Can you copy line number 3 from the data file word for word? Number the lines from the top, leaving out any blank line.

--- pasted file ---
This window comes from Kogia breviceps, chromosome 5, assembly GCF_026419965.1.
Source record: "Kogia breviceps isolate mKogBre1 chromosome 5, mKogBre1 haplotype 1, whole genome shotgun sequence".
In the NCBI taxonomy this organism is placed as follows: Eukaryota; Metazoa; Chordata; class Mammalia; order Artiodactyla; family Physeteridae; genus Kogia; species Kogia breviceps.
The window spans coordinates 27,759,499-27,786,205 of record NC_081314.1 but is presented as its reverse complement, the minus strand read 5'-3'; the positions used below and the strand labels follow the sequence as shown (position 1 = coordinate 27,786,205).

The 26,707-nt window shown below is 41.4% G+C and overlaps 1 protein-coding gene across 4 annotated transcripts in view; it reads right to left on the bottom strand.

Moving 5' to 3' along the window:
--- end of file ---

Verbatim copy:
In the NCBI taxonomy this organism is placed as follows: Eukaryota; Metazoa; Chordata; class Mammalia; order Artiodactyla; family Physeteridae; genus Kogia; species Kogia breviceps.